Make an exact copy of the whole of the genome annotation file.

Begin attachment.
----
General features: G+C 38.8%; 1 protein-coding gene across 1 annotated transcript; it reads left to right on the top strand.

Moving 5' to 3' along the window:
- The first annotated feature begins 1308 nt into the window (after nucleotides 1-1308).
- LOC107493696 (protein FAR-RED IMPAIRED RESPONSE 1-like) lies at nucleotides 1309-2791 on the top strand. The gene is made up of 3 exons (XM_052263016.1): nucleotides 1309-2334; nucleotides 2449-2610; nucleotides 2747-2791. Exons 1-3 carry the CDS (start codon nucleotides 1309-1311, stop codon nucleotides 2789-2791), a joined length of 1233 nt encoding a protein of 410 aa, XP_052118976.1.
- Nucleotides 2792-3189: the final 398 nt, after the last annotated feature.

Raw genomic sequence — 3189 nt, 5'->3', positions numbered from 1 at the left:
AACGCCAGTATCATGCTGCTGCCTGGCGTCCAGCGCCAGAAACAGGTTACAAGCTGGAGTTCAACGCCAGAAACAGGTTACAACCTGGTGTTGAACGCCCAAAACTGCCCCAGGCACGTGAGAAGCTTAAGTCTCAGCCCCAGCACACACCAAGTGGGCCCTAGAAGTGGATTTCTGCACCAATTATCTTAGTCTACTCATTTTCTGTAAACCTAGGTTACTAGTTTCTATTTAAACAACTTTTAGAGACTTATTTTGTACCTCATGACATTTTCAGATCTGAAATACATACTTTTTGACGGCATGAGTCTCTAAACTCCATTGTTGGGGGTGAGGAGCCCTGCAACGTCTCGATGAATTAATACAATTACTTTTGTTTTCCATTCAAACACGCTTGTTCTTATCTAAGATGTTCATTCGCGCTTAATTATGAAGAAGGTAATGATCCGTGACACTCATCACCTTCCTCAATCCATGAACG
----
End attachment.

General features: G+C 38.8%; 1 protein-coding gene across 1 annotated transcript; it reads left to right on the top strand.

Moving 5' to 3' along the window:
- The first annotated feature begins 1308 nt into the window (after nucleotides 1-1308).
- LOC107493696 (protein FAR-RED IMPAIRED RESPONSE 1-like) lies at nucleotides 1309-2791 on the top strand. The gene is made up of 3 exons (XM_052263016.1): nucleotides 1309-2334; nucleotides 2449-2610; nucleotides 2747-2791. Exons 1-3 carry the CDS (start codon nucleotides 1309-1311, stop codon nucleotides 2789-2791), a joined length of 1233 nt encoding a protein of 410 aa, XP_052118976.1.
- Nucleotides 2792-3189: the final 398 nt, after the last annotated feature.

Raw genomic sequence — 3189 nt, 5'->3', positions numbered from 1 at the left:
AACGCCAGTATCATGCTGCTGCCTGGCGTCCAGCGCCAGAAACAGGTTACAAGCTGGAGTTCAACGCCAGAAACAGGTTACAACCTGGTGTTGAACGCCCAAAACTGCCCCAGGCACGTGAGAAGCTTAAGTCTCAGCCCCAGCACACACCAAGTGGGCCCTAGAAGTGGATTTCTGCACCAATTATCTTAGTCTACTCATTTTCTGTAAACCTAGGTTACTAGTTTCTATTTAAACAACTTTTAGAGACTTATTTTGTACCTCATGACATTTTCAGATCTGAAATACATACTTTTTGACGGCATGAGTCTCTAAACTCCATTGTTGGGGGTGAGGAGCCCTGCAACGTCTCGATGAATTAATACAATTACTTTTGTTTTCCATTCAAACACGCTTGTTCTTATCTAAGATGTTCATTCGCGCTTAATTATGAAGAAGGTAATGATCCGTGACACTCATCACCTTCCTCAATCCATGAACG